Holiday Overspending Can Have Long-Term Consequences
Published: November 30, 2012
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Millions of consumers have begun their holiday shopping, snagging sale items either in-person or online, and therefore considering themselves savvy shoppers. At the same time, many lost sight of the fact that regardless of the price, a bargain isn’t a smart purchase if it compromises a person’s overall financial health.
“If there’s one time of the year when people shop with their heart, not their head, it’s the holiday season,” said Gail Cunningham, spokesperson for the National Foundation for Credit Counseling (NFCC). “Emotional spending during the holidays is often the tipping point that pushes people over the edge financially, as common sense can take a backseat during this time of the year.”
To help consumers remain financially responsible during the holidays, the NFCC offers the following five reminders of the long-term consequences of over-spending, some of which can last far after the lights are taken down and the tinsel is packed away.
- Paying additional interest - Adding new debt to an existing debt load, one which cannot be paid in full when the bill arrives, equals paying a larger dollar amount of interest due to the higher outstanding balance. Even worse, when a balance is carried over from month-to-month on an account, interest is paid on the previous months’ interest. People often boast of buying an item on sale, then pay for it over time, thus wiping out any savings.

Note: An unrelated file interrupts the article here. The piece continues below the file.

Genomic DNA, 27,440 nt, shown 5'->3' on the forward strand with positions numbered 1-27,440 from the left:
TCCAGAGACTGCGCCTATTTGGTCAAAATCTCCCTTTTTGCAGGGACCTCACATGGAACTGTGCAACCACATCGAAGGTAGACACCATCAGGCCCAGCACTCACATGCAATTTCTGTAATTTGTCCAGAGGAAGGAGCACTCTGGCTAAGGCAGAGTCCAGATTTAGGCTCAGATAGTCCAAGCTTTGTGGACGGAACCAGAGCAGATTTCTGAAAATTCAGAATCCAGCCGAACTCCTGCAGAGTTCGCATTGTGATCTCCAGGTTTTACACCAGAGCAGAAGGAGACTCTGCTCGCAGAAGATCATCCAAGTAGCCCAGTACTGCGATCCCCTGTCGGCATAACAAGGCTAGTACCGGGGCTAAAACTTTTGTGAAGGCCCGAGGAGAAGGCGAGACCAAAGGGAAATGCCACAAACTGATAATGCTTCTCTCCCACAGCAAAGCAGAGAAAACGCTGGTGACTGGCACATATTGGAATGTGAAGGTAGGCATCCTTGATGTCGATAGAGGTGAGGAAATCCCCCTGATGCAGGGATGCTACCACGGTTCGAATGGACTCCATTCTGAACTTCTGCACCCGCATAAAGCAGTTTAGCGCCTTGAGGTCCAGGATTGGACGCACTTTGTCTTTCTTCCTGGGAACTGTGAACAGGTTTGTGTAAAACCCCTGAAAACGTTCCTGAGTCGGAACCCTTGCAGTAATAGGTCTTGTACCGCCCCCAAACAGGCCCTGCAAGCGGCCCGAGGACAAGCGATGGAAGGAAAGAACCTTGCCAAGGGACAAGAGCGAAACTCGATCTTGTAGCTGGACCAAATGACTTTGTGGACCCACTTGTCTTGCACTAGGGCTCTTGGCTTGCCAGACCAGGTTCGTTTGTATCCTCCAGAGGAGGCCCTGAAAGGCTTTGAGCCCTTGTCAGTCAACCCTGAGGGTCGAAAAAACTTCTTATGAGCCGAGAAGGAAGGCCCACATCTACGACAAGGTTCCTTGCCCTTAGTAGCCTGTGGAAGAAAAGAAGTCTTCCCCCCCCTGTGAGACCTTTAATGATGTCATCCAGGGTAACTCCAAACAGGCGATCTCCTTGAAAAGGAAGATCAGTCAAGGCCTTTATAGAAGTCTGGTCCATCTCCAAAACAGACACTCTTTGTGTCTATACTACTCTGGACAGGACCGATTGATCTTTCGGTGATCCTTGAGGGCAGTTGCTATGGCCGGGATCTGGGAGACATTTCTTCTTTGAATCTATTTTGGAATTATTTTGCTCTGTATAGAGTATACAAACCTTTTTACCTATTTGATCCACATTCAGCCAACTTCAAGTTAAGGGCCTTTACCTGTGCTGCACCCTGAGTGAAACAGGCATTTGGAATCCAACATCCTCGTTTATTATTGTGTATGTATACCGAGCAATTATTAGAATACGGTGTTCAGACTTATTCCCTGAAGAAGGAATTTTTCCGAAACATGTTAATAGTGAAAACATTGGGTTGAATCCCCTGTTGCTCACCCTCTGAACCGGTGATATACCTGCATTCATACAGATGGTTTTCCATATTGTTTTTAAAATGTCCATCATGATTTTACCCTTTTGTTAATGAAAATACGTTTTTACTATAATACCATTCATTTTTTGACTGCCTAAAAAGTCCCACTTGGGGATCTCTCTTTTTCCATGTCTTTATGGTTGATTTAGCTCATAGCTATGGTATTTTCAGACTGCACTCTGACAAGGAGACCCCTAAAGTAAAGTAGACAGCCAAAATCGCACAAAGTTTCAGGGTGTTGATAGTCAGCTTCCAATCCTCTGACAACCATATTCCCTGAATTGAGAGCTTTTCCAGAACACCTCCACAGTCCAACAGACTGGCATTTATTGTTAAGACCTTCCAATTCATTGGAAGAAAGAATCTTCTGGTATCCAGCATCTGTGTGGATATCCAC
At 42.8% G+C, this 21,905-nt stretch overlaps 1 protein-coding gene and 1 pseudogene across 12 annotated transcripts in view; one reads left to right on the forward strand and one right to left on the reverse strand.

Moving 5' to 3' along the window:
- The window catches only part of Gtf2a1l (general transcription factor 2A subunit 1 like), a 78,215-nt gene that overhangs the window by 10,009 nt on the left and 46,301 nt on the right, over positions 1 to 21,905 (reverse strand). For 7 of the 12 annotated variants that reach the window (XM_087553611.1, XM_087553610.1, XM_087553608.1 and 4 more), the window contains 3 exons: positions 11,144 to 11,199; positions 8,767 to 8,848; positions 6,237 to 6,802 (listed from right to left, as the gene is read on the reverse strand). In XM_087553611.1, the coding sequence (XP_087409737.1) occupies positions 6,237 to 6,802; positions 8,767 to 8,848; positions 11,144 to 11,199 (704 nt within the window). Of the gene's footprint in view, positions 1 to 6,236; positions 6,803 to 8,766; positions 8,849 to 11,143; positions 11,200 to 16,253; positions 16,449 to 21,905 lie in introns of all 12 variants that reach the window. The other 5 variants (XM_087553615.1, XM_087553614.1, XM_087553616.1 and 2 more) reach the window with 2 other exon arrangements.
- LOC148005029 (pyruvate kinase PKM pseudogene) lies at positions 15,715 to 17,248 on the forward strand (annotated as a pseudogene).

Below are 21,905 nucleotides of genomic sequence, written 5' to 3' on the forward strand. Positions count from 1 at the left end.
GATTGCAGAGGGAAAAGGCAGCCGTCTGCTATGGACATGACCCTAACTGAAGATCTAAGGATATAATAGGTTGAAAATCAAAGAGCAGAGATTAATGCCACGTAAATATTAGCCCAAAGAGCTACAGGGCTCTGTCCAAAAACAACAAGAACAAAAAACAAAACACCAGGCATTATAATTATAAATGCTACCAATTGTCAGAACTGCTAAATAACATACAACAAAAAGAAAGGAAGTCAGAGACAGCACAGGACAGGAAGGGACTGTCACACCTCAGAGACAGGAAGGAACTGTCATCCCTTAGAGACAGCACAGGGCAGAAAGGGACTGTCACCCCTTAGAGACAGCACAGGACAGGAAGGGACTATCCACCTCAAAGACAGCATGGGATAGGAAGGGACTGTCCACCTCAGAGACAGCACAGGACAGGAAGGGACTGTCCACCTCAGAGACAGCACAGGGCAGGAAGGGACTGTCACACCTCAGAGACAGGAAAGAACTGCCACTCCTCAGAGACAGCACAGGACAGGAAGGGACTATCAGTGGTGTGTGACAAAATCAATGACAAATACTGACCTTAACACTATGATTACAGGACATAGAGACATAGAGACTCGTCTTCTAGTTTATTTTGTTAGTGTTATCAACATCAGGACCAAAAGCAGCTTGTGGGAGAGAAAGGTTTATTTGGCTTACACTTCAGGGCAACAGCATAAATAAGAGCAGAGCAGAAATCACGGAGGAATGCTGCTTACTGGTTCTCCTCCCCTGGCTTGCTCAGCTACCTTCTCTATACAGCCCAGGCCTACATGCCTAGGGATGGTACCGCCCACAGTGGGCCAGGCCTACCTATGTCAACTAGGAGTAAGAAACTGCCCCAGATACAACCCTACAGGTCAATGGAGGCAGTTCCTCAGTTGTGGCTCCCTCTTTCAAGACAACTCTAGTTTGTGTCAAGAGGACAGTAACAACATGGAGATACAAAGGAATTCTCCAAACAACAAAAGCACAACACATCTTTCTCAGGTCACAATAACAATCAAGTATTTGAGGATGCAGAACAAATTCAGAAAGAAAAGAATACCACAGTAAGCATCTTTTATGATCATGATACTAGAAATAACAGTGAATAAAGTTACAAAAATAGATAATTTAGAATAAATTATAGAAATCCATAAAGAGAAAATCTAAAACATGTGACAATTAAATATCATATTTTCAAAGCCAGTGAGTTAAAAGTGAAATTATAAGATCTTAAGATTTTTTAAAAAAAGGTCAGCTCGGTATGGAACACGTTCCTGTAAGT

- Diminished future borrowing power – An increased level of debt could cause lenders to decline applications for new lines of credit or loans. Since no one knows what the future holds, not being in a position to tap into new credit is something to guard against.
- Diminished future buying power – Buying on credit is a contractual agreement to pay the debt later, often with money that has yet to be earned. Using tomorrow’s money for today’s expenses compromises future spending.
- Lower credit score – Excessive debt often leads to paying late, skipping payments, and utilizing too high a percentage of open credit, all of which could lower the all-important credit score. Further, applying for new lines of credit simply to save money on today’s purchase will not only increase the temptation to spend, but will show as an inquiry on the credit report, potentially lowering the score.
- Debt interferes with life - Debt is a 24/7 problem, distracts people from their job and home-life, interrupts sleep and potentially causes marital strife.
“With the economy still on shaky ground and job security not something to be counted on, it makes no sense to self-inflict financial damage this holiday season,” continued Cunningham.
For help taking charge of your financial future, reach out to a trained NFCC Certified Credit Counselor. To locate the NFCC Member Agency closest to you, call (800) 388-2227, or go online to www.DebtAdvice.org. For assistance in Spanish, dial (800) 682-9832.